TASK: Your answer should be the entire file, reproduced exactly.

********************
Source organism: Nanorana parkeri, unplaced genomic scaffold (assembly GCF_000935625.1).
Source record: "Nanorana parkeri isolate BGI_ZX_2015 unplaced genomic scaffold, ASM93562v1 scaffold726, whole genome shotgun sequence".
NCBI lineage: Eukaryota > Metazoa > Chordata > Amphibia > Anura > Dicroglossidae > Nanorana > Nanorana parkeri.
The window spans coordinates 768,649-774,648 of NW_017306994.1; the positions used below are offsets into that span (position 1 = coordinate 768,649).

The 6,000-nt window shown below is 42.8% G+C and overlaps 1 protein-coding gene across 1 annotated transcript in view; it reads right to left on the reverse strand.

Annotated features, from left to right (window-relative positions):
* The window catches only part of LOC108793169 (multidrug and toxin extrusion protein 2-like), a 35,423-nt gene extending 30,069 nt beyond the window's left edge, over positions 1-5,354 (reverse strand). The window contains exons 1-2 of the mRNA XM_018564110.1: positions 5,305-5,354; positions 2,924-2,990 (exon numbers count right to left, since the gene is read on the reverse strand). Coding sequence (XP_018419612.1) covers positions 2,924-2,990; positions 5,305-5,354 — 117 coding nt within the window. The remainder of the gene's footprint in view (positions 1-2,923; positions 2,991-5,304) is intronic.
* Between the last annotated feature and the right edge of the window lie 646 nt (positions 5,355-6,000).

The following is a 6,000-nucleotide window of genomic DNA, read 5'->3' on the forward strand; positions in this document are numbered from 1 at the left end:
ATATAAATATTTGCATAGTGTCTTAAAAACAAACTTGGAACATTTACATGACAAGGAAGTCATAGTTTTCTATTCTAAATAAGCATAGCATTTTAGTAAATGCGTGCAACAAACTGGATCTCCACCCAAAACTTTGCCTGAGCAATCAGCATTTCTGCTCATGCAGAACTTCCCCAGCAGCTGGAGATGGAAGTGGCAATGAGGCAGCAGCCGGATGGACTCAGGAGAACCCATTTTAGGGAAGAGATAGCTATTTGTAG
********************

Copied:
Source organism: Nanorana parkeri, unplaced genomic scaffold (assembly GCF_000935625.1).
Source record: "Nanorana parkeri isolate BGI_ZX_2015 unplaced genomic scaffold, ASM93562v1 scaffold726, whole genome shotgun sequence".
NCBI lineage: Eukaryota > Metazoa > Chordata > Amphibia > Anura > Dicroglossidae > Nanorana > Nanorana parkeri.
The window spans coordinates 768,649-774,648 of NW_017306994.1; the positions used below are offsets into that span (position 1 = coordinate 768,649).

The 6,000-nt window shown below is 42.8% G+C and overlaps 1 protein-coding gene across 1 annotated transcript in view; it reads right to left on the reverse strand.

Annotated features, from left to right (window-relative positions):
* The window catches only part of LOC108793169 (multidrug and toxin extrusion protein 2-like), a 35,423-nt gene extending 30,069 nt beyond the window's left edge, over positions 1-5,354 (reverse strand). The window contains exons 1-2 of the mRNA XM_018564110.1: positions 5,305-5,354; positions 2,924-2,990 (exon numbers count right to left, since the gene is read on the reverse strand). Coding sequence (XP_018419612.1) covers positions 2,924-2,990; positions 5,305-5,354 — 117 coding nt within the window. The remainder of the gene's footprint in view (positions 1-2,923; positions 2,991-5,304) is intronic.
* Between the last annotated feature and the right edge of the window lie 646 nt (positions 5,355-6,000).

The following is a 6,000-nucleotide window of genomic DNA, read 5'->3' on the forward strand; positions in this document are numbered from 1 at the left end:
ATATAAATATTTGCATAGTGTCTTAAAAACAAACTTGGAACATTTACATGACAAGGAAGTCATAGTTTTCTATTCTAAATAAGCATAGCATTTTAGTAAATGCGTGCAACAAACTGGATCTCCACCCAAAACTTTGCCTGAGCAATCAGCATTTCTGCTCATGCAGAACTTCCCCAGCAGCTGGAGATGGAAGTGGCAATGAGGCAGCAGCCGGATGGACTCAGGAGAACCCATTTTAGGGAAGAGATAGCTATTTGTAG